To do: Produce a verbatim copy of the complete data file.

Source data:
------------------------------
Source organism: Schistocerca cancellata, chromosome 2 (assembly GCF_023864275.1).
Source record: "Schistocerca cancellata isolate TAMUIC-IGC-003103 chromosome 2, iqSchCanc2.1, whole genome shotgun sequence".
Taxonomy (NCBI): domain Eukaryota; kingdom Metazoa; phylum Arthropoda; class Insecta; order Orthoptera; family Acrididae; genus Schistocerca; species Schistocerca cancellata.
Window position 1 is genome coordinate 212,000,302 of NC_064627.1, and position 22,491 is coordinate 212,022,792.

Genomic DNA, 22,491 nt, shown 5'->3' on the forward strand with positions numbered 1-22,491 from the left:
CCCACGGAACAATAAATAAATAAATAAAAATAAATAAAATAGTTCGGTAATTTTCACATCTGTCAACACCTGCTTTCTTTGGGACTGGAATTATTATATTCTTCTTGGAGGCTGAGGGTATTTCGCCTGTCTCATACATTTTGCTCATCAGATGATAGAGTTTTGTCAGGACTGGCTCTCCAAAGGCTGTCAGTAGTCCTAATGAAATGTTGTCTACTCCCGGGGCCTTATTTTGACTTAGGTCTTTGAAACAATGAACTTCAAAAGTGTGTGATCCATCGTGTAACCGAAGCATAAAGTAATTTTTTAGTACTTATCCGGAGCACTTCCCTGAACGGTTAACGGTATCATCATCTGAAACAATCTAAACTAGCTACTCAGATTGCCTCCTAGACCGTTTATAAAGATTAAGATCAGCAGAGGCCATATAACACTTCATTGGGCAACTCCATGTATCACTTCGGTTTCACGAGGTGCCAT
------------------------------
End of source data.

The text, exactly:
Source organism: Schistocerca cancellata, chromosome 2 (assembly GCF_023864275.1).
Source record: "Schistocerca cancellata isolate TAMUIC-IGC-003103 chromosome 2, iqSchCanc2.1, whole genome shotgun sequence".
Taxonomy (NCBI): domain Eukaryota; kingdom Metazoa; phylum Arthropoda; class Insecta; order Orthoptera; family Acrididae; genus Schistocerca; species Schistocerca cancellata.
Window position 1 is genome coordinate 212,000,302 of NC_064627.1, and position 22,491 is coordinate 212,022,792.

Genomic DNA, 22,491 nt, shown 5'->3' on the forward strand with positions numbered 1-22,491 from the left:
CCCACGGAACAATAAATAAATAAATAAAAATAAATAAAATAGTTCGGTAATTTTCACATCTGTCAACACCTGCTTTCTTTGGGACTGGAATTATTATATTCTTCTTGGAGGCTGAGGGTATTTCGCCTGTCTCATACATTTTGCTCATCAGATGATAGAGTTTTGTCAGGACTGGCTCTCCAAAGGCTGTCAGTAGTCCTAATGAAATGTTGTCTACTCCCGGGGCCTTATTTTGACTTAGGTCTTTGAAACAATGAACTTCAAAAGTGTGTGATCCATCGTGTAACCGAAGCATAAAGTAATTTTTTAGTACTTATCCGGAGCACTTCCCTGAACGGTTAACGGTATCATCATCTGAAACAATCTAAACTAGCTACTCAGATTGCCTCCTAGACCGTTTATAAAGATTAAGATCAGCAGAGGCCATATAACACTTCATTGGGCAACTCCATGTATCACTTCGGTTTCACGAGGTGCCAT